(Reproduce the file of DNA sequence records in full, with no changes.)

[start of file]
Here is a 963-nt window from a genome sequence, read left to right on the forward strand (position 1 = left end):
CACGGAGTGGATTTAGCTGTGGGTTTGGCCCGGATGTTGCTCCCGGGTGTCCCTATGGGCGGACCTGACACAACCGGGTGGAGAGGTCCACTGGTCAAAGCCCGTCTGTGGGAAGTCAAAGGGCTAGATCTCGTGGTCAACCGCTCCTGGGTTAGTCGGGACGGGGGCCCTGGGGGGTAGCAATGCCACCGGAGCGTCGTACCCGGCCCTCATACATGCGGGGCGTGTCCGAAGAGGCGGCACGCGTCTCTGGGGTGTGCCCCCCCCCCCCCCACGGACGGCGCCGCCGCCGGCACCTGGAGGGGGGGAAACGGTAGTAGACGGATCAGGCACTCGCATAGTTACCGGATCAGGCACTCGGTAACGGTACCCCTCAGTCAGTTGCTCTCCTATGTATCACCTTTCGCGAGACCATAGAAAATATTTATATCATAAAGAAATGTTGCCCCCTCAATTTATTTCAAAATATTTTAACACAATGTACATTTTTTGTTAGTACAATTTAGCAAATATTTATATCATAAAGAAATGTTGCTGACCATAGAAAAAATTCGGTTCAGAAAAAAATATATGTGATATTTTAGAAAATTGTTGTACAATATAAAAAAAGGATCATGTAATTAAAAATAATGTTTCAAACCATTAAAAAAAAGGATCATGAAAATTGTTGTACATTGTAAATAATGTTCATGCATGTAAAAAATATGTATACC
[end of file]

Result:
Here is a 963-nt window from a genome sequence, read left to right on the forward strand (position 1 = left end):
CACGGAGTGGATTTAGCTGTGGGTTTGGCCCGGATGTTGCTCCCGGGTGTCCCTATGGGCGGACCTGACACAACCGGGTGGAGAGGTCCACTGGTCAAAGCCCGTCTGTGGGAAGTCAAAGGGCTAGATCTCGTGGTCAACCGCTCCTGGGTTAGTCGGGACGGGGGCCCTGGGGGGTAGCAATGCCACCGGAGCGTCGTACCCGGCCCTCATACATGCGGGGCGTGTCCGAAGAGGCGGCACGCGTCTCTGGGGTGTGCCCCCCCCCCCCCCACGGACGGCGCCGCCGCCGGCACCTGGAGGGGGGGAAACGGTAGTAGACGGATCAGGCACTCGCATAGTTACCGGATCAGGCACTCGGTAACGGTACCCCTCAGTCAGTTGCTCTCCTATGTATCACCTTTCGCGAGACCATAGAAAATATTTATATCATAAAGAAATGTTGCCCCCTCAATTTATTTCAAAATATTTTAACACAATGTACATTTTTTGTTAGTACAATTTAGCAAATATTTATATCATAAAGAAATGTTGCTGACCATAGAAAAAATTCGGTTCAGAAAAAAATATATGTGATATTTTAGAAAATTGTTGTACAATATAAAAAAAGGATCATGTAATTAAAAATAATGTTTCAAACCATTAAAAAAAAGGATCATGAAAATTGTTGTACATTGTAAATAATGTTCATGCATGTAAAAAATATGTATACC